By Leroy Douresseaux
May 26, 2013 - 10:33
|King Conan: Hour of the Dragon #1 cover image|
The Hour of the Dragon (also known as Conan the Conqueror) is the only novel featuring Conan the Barbarian (or Cimmerian) written by author Robert E. Howard, Conan’s creator. Dark Horse Comics is producing a comic book adaptation of the novel as two six-issue miniseries. The first is King Conan: The Hour of the Dragon, and the second will be entitled King Conan: The Conqueror.
King Conan: The Hour of the Dragon is written by Timothy Truman and drawn by Tomás Giorello, already acclaimed for the Conan comics they have produced over the last several years. They are joined by their stellar collaborators, José Villarrubia on colors and Richard Starkings & Comicraft on letters.
King Conan: The Hour of the Dragon #1 opens in Tarantia, capital city of the kingdom of Aquilonia. King Conan is visiting the burial chambers of his late Queen, Zenobia. It is there that a young scribe, Pramis, meets the king and begins recording the tale King Conan tells him – the story of how he met Zenobia.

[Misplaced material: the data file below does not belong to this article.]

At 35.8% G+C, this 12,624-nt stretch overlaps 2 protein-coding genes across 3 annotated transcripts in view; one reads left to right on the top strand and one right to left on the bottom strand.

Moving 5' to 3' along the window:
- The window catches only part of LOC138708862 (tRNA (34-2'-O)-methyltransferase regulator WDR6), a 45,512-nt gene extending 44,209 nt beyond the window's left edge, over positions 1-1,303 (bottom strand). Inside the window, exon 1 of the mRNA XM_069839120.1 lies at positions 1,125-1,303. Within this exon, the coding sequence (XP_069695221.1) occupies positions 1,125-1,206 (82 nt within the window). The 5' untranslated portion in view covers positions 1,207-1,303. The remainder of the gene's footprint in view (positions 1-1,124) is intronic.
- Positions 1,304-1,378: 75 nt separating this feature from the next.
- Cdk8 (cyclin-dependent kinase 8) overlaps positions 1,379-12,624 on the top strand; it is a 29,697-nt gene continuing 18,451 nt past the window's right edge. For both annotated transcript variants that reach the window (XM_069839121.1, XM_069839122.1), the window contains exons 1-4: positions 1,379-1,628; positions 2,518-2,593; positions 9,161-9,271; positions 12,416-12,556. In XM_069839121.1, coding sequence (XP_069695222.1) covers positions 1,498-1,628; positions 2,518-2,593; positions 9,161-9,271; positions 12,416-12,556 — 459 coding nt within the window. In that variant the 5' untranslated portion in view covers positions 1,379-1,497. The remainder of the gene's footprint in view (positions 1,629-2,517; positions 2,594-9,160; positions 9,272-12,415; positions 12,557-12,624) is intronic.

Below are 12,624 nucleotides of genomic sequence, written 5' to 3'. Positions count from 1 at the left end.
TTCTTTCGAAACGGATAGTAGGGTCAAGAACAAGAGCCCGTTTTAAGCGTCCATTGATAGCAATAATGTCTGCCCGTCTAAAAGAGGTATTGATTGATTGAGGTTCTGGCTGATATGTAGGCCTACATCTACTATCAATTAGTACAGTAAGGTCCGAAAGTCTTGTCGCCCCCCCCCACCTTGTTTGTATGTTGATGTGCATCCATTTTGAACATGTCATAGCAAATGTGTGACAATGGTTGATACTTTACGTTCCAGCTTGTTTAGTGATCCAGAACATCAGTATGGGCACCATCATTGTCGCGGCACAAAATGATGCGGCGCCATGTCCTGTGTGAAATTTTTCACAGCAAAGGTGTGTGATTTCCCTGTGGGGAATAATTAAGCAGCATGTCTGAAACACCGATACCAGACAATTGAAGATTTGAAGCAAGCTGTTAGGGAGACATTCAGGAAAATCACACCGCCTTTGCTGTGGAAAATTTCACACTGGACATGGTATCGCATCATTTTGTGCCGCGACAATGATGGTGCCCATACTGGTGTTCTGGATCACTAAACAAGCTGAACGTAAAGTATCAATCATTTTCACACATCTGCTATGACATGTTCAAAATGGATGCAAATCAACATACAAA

The story begins in remote Nemedia, on the eve of the Year of the Dragon. In another crypt, a group of malcontents and conspirators, seeking help to capture the thrones of kingdoms they covet, summon a wizard dead for three thousand. Now, King Conan must face a traitorous alliance backed by the resurrected sorcerer, Xaltotun.
THE LOWDOWN: I was ecstatic upon hearing that Dark Horse Comics was going to adapt into comics, Robert E. Howard’s sword-and-sorcery novel, The Hour of the Dragon, one of my all-time favorite books. I think that the novel has only been turned into comics once before, in the early to mid-1970s by Marvel Comics.
I am happy with the resulting first issue of King Conan: The Hour of the Dragon. Tim Truman seems to have absorbed the essence of the novel, while relocating the best of Howard’s prose into comics. The novel does have some rough patches, in which the story meanders, so I wonder if this will show over the course of a 12-issue adaptation.
Personally, I’m ready to put Tomás Giorello’s name next to the great Conan comic book artists, Barry Windsor-Smith and John Buscema. Giorello’s art has the pen and ink texture of book illustration and a graphic style that captures the bizarre sensibilities of pulp fantasy tales. José Villarrubia’s colors complete the illusion that the art belongs to a bygone pre-World War II era of fantastic fiction. However, there is no mistaking King Conan: The Hour of the Dragon for a pastiche. This is real-deal Conan.
POSSIBLE AUDIENCE: Conan fans must have King Conan: The Hour of the Dragon.
Rating: 9 /10